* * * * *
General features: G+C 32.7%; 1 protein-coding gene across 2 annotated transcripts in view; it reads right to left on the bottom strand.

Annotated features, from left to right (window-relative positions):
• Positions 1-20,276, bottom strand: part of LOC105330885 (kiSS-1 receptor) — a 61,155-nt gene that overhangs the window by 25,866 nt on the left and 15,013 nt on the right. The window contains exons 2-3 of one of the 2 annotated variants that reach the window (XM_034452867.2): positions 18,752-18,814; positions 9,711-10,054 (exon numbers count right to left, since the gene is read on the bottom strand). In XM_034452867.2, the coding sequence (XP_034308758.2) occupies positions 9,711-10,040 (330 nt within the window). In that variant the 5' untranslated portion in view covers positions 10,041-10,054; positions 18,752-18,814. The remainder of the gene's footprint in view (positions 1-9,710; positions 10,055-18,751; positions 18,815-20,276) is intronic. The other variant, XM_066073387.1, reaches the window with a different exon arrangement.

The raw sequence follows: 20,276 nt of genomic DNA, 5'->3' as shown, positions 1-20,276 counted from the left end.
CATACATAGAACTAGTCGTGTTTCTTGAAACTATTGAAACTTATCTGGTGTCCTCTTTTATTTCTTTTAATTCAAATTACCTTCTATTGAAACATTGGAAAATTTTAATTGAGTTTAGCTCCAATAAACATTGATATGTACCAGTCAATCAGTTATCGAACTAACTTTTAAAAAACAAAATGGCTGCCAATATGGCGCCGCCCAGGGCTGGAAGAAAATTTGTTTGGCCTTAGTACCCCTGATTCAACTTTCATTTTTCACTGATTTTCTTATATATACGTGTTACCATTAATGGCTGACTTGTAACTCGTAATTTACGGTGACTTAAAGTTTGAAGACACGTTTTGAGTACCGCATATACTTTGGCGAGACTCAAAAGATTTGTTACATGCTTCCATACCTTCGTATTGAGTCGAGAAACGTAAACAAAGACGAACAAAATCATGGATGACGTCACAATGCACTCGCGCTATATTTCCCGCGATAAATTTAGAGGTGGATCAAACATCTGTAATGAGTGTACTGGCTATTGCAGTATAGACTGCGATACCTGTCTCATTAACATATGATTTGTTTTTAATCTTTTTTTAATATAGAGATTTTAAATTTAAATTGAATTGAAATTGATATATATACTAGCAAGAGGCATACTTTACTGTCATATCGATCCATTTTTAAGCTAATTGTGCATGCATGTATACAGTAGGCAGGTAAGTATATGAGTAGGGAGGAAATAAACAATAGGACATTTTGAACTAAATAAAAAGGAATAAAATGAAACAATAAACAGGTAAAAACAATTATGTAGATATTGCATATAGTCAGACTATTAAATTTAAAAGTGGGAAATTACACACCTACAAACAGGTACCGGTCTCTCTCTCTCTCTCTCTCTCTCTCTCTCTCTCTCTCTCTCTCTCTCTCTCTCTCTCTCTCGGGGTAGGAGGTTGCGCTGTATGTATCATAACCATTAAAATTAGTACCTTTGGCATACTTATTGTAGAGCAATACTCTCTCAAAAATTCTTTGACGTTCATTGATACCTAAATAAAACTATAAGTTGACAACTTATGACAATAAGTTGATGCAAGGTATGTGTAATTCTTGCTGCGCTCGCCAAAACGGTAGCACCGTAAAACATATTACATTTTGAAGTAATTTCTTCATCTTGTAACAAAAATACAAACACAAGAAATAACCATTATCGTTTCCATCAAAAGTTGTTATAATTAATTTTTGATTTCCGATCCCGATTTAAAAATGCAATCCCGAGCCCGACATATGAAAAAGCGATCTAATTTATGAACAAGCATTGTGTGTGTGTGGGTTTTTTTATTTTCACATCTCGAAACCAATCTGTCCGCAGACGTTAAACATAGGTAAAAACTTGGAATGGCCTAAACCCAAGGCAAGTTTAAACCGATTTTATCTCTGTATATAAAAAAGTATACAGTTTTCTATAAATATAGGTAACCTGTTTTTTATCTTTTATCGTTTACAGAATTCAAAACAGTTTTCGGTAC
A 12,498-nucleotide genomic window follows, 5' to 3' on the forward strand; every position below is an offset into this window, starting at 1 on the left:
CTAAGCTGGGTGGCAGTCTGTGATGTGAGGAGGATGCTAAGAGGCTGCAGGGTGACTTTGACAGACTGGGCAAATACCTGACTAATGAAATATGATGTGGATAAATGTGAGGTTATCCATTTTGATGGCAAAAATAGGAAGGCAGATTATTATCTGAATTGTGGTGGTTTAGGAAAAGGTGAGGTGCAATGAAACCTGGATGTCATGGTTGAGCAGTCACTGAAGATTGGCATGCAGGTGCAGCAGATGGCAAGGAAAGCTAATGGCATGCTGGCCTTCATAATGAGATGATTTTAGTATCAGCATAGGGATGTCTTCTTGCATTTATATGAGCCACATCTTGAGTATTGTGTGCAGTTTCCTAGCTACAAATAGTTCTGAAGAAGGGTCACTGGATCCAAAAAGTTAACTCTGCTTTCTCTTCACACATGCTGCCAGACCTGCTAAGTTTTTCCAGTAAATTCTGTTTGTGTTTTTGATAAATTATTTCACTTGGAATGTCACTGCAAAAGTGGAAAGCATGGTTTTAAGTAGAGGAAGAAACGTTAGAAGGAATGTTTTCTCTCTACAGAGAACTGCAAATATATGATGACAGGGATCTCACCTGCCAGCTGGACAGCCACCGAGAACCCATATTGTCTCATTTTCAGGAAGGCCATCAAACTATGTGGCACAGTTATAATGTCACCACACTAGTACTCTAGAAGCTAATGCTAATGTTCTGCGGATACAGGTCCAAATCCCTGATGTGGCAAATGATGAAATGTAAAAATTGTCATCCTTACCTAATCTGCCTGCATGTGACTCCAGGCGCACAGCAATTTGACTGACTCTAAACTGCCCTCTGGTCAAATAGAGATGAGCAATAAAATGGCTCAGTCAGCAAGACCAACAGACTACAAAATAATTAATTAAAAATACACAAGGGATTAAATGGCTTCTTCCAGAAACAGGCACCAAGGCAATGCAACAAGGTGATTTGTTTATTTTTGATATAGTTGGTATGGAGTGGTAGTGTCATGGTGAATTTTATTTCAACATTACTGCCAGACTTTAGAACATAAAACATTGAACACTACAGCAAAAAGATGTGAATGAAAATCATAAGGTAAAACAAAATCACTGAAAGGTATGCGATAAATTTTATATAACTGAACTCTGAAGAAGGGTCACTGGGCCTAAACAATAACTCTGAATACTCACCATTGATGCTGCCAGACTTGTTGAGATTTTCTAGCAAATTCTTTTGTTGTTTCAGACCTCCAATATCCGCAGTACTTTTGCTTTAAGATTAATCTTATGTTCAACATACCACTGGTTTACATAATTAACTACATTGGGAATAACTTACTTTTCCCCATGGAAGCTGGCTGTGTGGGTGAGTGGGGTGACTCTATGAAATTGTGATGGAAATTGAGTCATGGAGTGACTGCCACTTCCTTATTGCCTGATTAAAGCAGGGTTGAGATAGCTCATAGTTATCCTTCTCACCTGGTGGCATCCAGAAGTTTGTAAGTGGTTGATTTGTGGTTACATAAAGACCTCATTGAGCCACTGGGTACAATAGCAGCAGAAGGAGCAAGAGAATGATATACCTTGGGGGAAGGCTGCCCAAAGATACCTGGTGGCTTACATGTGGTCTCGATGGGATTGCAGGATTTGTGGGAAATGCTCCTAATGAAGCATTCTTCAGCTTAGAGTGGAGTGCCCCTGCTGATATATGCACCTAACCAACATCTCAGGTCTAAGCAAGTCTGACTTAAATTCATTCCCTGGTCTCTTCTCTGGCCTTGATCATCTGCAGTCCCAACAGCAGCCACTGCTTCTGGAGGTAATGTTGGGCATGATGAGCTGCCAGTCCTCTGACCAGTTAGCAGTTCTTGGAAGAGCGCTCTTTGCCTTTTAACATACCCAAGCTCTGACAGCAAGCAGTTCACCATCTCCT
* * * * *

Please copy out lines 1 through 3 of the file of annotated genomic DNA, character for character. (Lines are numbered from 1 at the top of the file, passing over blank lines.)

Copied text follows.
General features: G+C 32.7%; 1 protein-coding gene across 2 annotated transcripts in view; it reads right to left on the bottom strand.

Annotated features, from left to right (window-relative positions):
• Positions 1-20,276, bottom strand: part of LOC105330885 (kiSS-1 receptor) — a 61,155-nt gene that overhangs the window by 25,866 nt on the left and 15,013 nt on the right. The window contains exons 2-3 of one of the 2 annotated variants that reach the window (XM_034452867.2): positions 18,752-18,814; positions 9,711-10,054 (exon numbers count right to left, since the gene is read on the bottom strand). In XM_034452867.2, the coding sequence (XP_034308758.2) occupies positions 9,711-10,040 (330 nt within the window). In that variant the 5' untranslated portion in view covers positions 10,041-10,054; positions 18,752-18,814. The remainder of the gene's footprint in view (positions 1-9,710; positions 10,055-18,751; positions 18,815-20,276) is intronic. The other variant, XM_066073387.1, reaches the window with a different exon arrangement.